Suppliers of motion and automation components have always wanted your business, but what are they doing to actually win it? Increasingly, they’re fine-tuning their websites to make parts easier to find, configure and order.
Rockwell Automation, for example, has been reducing the number of clicks it takes to locate components in its Essential Components line. Starting from http://www.rockwellautomation.com/components, it takes only three clicks to get to specific product specs. Sy Stevens, a Rockwell commercial program manager who helps determine which content goes on the company’s components website, says Rockwell has been tweaking its site during the past year after studying how engineers behave online. Reducing the number of click-throughs it takes to find a product is one obvious thing that came out of those inquiries, Stevens says. He adds that the company’s line up of configuration and CAD tools, continues to expand as well.
One of the most comprehensive component site overhauls in recent months comes from Misumi USA, whose online offerings now include parts’ configuration and e-commerce functionality. The company offers more than 200,000 motion and automation components. Users can find these components in three ways — by keyword search, from a detailed list of products or by selecting an application category such as “linear motion” or “vision-inspection.”
Providing different search mechanisms is standard stuff nowadays, and Misumi’s search capabilities can usually take you to a specific product’s catalog page within three clicks. These catalog pages contain product information such as dimensions, materials, finishes and even RoHS compliance.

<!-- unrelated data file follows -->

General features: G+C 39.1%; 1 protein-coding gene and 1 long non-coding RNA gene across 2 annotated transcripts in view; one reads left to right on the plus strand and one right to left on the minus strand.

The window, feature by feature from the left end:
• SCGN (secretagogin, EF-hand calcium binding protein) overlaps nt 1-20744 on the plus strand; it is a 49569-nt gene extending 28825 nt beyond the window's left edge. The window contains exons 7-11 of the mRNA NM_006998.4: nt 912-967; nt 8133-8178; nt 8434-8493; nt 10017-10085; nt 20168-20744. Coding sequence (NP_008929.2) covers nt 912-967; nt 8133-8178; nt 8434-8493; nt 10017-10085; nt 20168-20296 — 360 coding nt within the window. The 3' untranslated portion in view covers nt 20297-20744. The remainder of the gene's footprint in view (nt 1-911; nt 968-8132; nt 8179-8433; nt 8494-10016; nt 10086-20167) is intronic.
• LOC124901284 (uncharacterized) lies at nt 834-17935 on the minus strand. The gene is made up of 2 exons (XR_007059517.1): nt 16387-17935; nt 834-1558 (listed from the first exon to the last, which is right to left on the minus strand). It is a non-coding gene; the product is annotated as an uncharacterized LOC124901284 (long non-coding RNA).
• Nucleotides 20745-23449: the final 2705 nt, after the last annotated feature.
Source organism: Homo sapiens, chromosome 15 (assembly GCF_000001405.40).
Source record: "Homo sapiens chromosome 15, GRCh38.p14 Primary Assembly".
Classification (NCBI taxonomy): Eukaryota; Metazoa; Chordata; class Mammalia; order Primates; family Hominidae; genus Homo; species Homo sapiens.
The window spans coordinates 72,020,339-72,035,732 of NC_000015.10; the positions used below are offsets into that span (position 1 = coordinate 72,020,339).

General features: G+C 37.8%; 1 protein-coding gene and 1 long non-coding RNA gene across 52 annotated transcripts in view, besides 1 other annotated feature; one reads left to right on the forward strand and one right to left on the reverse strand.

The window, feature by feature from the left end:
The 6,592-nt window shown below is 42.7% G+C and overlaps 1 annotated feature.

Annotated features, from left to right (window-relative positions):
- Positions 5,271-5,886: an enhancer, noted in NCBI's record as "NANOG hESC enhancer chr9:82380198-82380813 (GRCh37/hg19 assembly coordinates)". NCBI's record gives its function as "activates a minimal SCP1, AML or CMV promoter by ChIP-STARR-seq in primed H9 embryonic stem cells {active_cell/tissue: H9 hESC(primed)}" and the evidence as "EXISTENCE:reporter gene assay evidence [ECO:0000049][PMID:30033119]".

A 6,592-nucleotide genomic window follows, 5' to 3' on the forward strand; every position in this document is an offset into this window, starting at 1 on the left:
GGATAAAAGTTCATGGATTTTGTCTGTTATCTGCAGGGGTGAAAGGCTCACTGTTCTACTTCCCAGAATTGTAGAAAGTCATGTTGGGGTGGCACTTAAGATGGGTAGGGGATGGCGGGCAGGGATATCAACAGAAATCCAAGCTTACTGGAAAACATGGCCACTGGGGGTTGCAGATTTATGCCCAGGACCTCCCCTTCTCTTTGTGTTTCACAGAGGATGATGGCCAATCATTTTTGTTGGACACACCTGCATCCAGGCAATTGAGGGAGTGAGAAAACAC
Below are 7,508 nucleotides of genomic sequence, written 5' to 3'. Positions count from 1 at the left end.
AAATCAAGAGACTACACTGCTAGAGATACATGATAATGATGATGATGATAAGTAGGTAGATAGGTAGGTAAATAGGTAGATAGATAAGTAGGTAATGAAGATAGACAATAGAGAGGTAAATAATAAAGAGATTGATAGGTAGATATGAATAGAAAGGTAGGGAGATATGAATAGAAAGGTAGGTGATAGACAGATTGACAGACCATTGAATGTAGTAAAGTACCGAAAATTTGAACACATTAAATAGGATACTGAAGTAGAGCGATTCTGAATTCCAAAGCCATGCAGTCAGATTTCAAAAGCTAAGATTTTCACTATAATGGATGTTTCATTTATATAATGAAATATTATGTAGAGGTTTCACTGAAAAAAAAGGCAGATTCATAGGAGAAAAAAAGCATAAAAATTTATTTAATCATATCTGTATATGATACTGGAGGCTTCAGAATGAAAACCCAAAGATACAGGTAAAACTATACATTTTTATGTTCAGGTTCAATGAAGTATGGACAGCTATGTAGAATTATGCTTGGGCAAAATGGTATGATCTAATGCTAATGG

But it’s what happens next that sets the site apart from a simple online catalog. Misumi has created an online “parts configurator” that allows you to customize many of the standard components. To do so, just click on the big button that says “Get Pricing and Lead Time.” It launches a configuration window that allows changes to the part.
Configuration options for a linear shaft, to take a popular example, would call up a window that allows changes to the shafts’ major diameter, step diameters, threads, wrench- and screw-flat locations, chamfering, tolerances and more. The options seem limitless, and many of them do, in fact, require Misumi to do some custom machining.
But Misumi Marketing Manager Ron Dziuda is careful to note the system is best thought of as offering “configurable components,” rather than truly custom components. “Each off-the-shelf component is configurable within a range,” he says. “If you’re looking for a 1½-inch shaft and our largest size is 1¼ inches, you’re out of luck.”
Once you’ve configured a part, the system will display a 3D CAD model, which can also be downloaded and shared with others. Ordering the part can take place quickly too, with Misumi now supporting credit card purchases. In the past, you would have to set up a corporate account, which could take a few days.
Speaking of time, Misumi can supply configured components in a matter of days. According to Dziuda, the components that can be are machined locally in Addison, IL by Misumi’s sister company Suruga USA. Orders placed before 2 p.m. Central Time are shipped the same day; next-day for orders placed later in the day. Orders that require machining in Japan typically take six days, he says.
The system has another time-saving implication as well. Even if you never place an order, the system makes pricing and CAD drawings available to anyone who registers with their name, company and e-mail information. “This is tremendously helpful to engineers trying to estimate costs of a machine during the design phase,” says Dziuda, who notes that getting a quotation from a local machine shop usually requires engineers to produce a drawing and wait a couple of days for the quote to come back.